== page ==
I walked into George Brown College (GBC) for work on Nov. 13 with the hopes of having an easy day, until I got stuck in one of the elevators.
Six inches off the ground was my life enclosed in a tiny, packed space, clinging to the cables that supported me. Stuck in the elevator surrounded by 11 other students, I began to panic.
How long would I be standing here?
Though other students seemed unfazed by this incident, laughing and joking about the situation, I on the other hand was getting a case of vertigo knowing I was hanging between the ground and safety.
Elbow-to-elbow students crammed the 19-person maximum capacity elevator in hopes that maybe the door would re-open if the ‘open door’ button was pressed – but sadly that wasn’t to be.
With my luck, and my ability to be a tad bit over dramatic at times, my heart began to race. Just typical locked-in-an-elevator anxiety, topped off with heat and claustrophobia.
It appeared as if I was the only one who was nervous. Why does no one else feel or sense the danger in this situation, while I’m in the back of the elevator praying I don’t die?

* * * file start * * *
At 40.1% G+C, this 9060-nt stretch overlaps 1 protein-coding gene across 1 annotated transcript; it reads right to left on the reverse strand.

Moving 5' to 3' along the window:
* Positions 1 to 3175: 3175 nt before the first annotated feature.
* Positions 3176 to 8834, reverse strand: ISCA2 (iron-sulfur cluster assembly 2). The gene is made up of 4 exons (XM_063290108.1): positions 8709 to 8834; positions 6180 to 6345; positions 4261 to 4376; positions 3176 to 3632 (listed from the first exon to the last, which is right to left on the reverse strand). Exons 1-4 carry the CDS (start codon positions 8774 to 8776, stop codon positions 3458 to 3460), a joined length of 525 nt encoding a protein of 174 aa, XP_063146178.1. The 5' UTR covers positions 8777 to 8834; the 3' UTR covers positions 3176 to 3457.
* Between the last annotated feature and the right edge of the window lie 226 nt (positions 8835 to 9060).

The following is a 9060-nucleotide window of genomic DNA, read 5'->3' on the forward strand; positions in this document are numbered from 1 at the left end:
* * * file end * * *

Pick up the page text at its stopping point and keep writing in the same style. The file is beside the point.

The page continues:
I was looking around hoping to find a way out, when in reality there was no escape. With my heart rate increasing and ability to breathe decreasing, I had to leave this elevator.
One male student, in an effort to rescue the trapped students, attempted to pry open the doors. Demonstrating some struggle, it appeared as if we may have to wait for help.
Successfully managing to open the doors with the second attempt, we all hopped out of the elevator quickly to avoid getting caught in the doors.
According to security this was a very dangerous act, obviously, but I wasn’t about to stand there. Who knows what would’ve happened if we had not left that elevator. Would the elevator have shot up or come crashing down six inches?
In either case, it was not an experience that I will brag about and one that I will remember as the reason for my elevated fears.